It's hard to say that DICE have done something monumental or evolutionary with the Frostbite 2 engine, because they haven’t. What they have done though is take features that the PC gamer community expects to see in a modern game and implemented them excellently. It's subtle and silly little details that all add up to a visually impressive and highly destructive environment. Little dust motes can be seen in the lens flare, when you climb a hill you can be blinded by the sunlight, both fire and water move realistically and reflections, especially at night are really good (night time rain, neon signs reflected in the puddles, and the rain makes it ripple, looks really good). I do have to say that at times, the effects can be a little OTT; in some scene's, I am thinking “Hey DICE, J. J. Abrams called, he'd like his lens flare back for the next Star Trek film”, but for the most part it's done very well.
Sound is great too, and again it's not just the core sounds, but the little details; the crow of a cockerel in the distance in the middle of city, the voices of non combatants behind closed doors, rain that you hear (and see) all around until you get under cover, the solid click of a gun as you reload it.
The Campaign mode storyline revolves mostly around Sergeant Blackburn, although you do get the opportunity to play levels of the game as other characters, including the gunner/driver of a tank, part of a Russian hit squad (even sitting in the car as a passenger was cool – watching the driver turn the wheel with the palm of his hand, hearing the squeak of leather from the seats, seeing the momentum of the car as it travels different inclines and around corners, all the while there is an entire conversation in Russian going on), and you get to be in the second seat of a jet fighter bomber (not so cool, I wanted to be the pilot). All of the levels serve to play out the storyline which is done quite nicely. With the somewhat mediocre plots and stories we've got from Hollywood in the past few years, the storyline in Battlefield 3 would probably stand above many of them, even if it is dripping with cliché dialogue and body language.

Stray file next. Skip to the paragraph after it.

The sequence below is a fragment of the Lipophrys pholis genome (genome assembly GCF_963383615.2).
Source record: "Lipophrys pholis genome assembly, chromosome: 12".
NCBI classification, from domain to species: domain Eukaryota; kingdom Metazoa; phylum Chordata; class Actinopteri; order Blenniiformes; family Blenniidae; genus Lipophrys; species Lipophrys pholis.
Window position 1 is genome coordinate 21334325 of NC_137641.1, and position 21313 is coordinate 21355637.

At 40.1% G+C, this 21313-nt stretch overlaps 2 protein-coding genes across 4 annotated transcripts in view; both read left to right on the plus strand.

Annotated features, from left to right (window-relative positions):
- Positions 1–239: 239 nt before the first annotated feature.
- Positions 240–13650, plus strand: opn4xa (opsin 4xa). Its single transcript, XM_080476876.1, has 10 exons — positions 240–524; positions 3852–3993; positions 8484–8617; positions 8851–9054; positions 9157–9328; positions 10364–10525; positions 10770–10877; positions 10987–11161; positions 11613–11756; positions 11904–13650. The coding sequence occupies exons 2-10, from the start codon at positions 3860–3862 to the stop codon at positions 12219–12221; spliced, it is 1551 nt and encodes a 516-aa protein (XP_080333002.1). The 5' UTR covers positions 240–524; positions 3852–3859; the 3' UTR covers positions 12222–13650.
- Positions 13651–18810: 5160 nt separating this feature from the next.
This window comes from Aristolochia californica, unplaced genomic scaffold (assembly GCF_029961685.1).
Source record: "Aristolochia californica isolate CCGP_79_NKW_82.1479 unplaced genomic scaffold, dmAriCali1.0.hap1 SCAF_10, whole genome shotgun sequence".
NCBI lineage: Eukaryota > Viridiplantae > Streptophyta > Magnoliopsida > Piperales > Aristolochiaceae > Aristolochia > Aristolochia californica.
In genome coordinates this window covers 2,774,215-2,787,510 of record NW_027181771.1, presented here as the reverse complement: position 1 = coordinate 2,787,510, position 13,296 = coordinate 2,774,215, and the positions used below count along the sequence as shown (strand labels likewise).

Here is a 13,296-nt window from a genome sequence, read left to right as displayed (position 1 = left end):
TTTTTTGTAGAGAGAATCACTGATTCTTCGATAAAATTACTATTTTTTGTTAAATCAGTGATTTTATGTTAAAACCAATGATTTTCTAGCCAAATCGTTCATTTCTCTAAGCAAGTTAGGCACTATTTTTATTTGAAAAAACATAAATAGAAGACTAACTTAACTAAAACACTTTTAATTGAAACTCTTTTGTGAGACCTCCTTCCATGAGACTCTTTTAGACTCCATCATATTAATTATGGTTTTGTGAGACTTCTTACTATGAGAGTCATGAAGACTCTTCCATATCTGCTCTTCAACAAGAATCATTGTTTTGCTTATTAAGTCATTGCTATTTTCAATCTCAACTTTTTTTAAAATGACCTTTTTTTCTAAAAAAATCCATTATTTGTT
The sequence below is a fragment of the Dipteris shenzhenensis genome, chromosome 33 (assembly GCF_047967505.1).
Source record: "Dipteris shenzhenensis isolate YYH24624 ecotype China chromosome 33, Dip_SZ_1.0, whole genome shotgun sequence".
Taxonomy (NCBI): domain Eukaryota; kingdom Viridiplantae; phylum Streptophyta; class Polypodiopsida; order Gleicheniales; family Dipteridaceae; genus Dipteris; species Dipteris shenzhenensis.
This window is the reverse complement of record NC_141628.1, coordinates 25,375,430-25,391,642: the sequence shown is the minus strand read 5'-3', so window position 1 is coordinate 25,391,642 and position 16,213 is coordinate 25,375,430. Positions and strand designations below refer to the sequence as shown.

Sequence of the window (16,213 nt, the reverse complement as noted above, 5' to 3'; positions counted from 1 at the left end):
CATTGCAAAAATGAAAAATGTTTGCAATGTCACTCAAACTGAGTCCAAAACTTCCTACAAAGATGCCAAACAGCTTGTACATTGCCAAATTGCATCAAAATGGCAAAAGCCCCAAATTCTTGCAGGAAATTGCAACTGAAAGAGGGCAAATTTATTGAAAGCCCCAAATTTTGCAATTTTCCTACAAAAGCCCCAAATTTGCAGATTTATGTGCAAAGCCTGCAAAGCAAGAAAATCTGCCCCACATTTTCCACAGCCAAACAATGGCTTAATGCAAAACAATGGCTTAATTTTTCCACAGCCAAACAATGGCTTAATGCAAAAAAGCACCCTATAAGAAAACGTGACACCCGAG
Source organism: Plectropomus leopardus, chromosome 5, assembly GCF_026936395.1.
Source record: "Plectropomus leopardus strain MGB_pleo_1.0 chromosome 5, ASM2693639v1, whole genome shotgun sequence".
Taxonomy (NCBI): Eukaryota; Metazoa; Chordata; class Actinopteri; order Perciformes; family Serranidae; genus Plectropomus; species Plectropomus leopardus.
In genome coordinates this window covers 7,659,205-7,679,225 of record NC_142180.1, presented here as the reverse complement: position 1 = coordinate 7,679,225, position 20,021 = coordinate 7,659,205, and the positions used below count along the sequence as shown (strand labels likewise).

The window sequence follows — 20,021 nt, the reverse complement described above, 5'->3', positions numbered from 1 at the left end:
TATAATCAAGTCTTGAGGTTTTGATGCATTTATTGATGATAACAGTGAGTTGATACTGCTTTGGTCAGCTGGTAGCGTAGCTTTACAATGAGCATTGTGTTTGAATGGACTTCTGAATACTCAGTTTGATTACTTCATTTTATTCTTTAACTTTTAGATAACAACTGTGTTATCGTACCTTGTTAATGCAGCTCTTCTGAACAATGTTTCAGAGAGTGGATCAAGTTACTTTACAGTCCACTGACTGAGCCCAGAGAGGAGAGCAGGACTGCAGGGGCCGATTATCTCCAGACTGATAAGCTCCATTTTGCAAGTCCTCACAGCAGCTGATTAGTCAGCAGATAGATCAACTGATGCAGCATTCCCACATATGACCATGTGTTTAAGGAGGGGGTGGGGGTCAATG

The story is a retelling of Blackburn's last few missions, as told as part of a CIA interrogation of Blackburn, who is being accused of … well, I won't spoil it, as that's something you discover as part of the story. Interestingly, the start of the Campaign story begins almost at the end, as many TV Show episodes are want to do these days followed with the obligatory, "12 hours earlier" that takes you to the beginning and the interrogation room. Between each of the missions, you watch a cut scene during the interrogation, with the explanations to questions being asked played out by you the player.
The story driven Single Player portion of the game is quite fun, but most certainly not the main reason to buy Battlefield 3. It's an interesting diversion, perhaps even a nice way to set the game controls up to your liking without having to do it mid game during multiplayer. But if like me you like to play the odd linear single player shooter now and then, and are not opposed to some console style play, then Battlefield 3's Campaign mode will keep you occupied for between 5-9 hours. It's not overly difficult, so don't expect a major challenge, but the story is quite good and you get to shoot things in a great looking game.